Ulnar Deep Venous Thrombosis in a Professional Baseball Pitcher
The repetitive motions in overhead throwing place athletes at risk for specific injuries to the dominant shoulder and elbow. Although uncommon, vascular injuries must be con- sidered in this differential. Examples of these are digital vessel thrombosis, proximal arterial thrombosis with distal embolization, vessel aneurysm, and vessel compression.7 Paget-Schroetter syndrome, or effort thrombosis, is well described and refers to spontaneous axillosubclavian vein thrombosis secondary to mechanical compression in the cos- toclavicular space.11 Multiple case series exist in the litera- ture regarding Paget-Schroetter syndrome in young, healthy athletes.6,16,17,22,26 It is important, however, to differ- entiate axillosubclavian vein thrombosis from a distal deep venous thrombosis (DVT). To our knowledge, there are no reported cases of deep venous thrombosis occurring distal to the elbow in throwing athletes. The purpose of this article is to report a case of ulnar vein thrombosis in a professional baseball pitcher and to provide a management model.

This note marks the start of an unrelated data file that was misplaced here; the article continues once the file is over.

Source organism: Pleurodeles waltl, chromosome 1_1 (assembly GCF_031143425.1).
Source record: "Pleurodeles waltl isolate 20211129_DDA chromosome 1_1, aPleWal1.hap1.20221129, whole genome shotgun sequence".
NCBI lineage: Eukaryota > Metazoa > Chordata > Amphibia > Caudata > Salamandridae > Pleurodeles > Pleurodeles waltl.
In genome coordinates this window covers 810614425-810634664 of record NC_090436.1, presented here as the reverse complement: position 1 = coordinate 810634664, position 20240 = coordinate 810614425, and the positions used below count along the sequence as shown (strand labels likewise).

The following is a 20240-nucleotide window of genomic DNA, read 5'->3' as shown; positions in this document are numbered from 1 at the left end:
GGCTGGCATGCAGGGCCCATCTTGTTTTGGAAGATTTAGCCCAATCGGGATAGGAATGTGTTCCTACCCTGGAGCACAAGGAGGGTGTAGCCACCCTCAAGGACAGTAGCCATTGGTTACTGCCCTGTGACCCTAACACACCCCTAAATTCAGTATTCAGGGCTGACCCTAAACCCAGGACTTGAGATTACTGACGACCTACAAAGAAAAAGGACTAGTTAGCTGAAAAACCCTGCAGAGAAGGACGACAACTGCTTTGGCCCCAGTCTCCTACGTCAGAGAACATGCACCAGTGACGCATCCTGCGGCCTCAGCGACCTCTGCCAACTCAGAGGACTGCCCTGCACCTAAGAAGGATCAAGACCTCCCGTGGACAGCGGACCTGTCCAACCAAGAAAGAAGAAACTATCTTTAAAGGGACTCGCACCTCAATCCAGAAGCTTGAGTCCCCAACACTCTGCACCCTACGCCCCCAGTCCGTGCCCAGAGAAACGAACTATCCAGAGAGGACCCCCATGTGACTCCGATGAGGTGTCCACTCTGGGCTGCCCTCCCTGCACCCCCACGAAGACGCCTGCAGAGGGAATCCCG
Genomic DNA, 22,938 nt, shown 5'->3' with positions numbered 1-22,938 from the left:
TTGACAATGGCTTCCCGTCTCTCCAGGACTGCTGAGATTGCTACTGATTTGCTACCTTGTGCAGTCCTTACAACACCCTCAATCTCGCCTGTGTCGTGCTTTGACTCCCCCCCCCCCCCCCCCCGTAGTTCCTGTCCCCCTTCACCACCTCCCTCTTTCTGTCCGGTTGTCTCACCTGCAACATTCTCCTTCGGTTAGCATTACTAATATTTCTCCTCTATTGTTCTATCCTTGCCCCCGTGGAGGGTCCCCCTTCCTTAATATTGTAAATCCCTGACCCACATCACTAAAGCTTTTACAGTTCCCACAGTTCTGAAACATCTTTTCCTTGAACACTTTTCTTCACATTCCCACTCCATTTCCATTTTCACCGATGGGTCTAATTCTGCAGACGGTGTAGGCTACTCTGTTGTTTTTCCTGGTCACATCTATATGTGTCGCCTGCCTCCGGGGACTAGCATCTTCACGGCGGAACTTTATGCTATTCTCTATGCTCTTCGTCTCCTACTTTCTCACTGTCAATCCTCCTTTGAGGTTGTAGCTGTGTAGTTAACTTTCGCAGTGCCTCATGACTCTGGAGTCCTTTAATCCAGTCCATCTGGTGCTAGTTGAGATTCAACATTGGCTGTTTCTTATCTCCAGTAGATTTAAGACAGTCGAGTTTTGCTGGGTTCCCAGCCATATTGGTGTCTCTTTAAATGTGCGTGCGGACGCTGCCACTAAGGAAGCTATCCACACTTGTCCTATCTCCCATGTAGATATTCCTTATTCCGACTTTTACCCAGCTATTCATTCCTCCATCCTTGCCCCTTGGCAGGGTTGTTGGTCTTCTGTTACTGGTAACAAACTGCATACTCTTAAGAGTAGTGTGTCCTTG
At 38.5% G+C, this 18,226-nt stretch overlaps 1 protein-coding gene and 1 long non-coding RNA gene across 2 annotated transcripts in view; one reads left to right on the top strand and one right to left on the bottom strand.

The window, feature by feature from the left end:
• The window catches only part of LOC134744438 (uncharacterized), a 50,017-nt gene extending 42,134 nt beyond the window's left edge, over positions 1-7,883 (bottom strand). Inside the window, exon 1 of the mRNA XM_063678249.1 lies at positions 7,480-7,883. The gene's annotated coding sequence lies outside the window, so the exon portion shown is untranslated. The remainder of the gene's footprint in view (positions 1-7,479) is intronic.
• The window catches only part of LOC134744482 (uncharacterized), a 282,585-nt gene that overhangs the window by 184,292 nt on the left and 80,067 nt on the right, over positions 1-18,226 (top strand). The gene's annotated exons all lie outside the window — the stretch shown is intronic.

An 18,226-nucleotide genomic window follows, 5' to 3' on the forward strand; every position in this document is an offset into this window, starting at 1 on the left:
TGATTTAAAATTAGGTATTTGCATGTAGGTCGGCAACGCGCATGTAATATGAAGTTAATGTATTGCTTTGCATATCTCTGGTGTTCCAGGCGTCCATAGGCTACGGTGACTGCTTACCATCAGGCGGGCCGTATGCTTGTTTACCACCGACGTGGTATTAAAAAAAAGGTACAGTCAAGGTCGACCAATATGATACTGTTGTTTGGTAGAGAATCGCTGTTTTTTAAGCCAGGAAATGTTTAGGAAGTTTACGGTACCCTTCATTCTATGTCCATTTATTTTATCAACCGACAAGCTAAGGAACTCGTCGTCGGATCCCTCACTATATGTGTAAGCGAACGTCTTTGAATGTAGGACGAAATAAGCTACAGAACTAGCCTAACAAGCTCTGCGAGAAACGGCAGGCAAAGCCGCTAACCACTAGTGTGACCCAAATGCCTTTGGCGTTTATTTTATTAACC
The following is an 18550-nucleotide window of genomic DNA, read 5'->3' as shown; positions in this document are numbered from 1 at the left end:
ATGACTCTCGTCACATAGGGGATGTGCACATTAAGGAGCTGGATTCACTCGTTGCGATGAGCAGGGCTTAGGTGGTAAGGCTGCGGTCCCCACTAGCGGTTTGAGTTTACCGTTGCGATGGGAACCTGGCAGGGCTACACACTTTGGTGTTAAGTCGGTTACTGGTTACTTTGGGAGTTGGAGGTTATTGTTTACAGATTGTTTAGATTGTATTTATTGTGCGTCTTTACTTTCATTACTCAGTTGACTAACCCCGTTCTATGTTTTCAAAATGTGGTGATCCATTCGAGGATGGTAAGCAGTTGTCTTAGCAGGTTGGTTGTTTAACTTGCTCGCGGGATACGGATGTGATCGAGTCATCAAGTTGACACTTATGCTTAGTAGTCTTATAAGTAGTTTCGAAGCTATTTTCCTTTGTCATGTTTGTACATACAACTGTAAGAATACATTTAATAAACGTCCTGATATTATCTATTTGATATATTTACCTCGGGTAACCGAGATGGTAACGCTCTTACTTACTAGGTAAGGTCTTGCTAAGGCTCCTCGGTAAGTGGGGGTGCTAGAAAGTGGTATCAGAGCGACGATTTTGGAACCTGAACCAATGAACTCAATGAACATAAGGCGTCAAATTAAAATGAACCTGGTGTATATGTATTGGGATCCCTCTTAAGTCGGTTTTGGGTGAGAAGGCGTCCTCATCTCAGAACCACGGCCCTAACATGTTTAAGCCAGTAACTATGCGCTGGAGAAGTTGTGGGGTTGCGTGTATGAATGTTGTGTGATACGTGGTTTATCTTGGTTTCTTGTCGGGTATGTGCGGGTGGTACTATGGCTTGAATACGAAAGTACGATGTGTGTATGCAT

First, it appears that rapid diagnosis and prompt treatment from a multidisciplinary medical team resulted in no time lost from competition. Second, we recommend avoiding extended use of a compressive sleeve after pitch- ing, given that this may contribute to venous stasis. Finally, the possibility exists that this problem may go undiagnosed, with resolution or subclinical embolization before recognition. Conversely, embolization may occur even when the condition is promptly recognized and treated. It is still important to initiate and complete treat- ment to prevent recurrence and PTS. In our opinion, this case demonstrates a challenging clinical problem that was successfully managed with extrapolation of evidence-based medicine from multiple disciplines.
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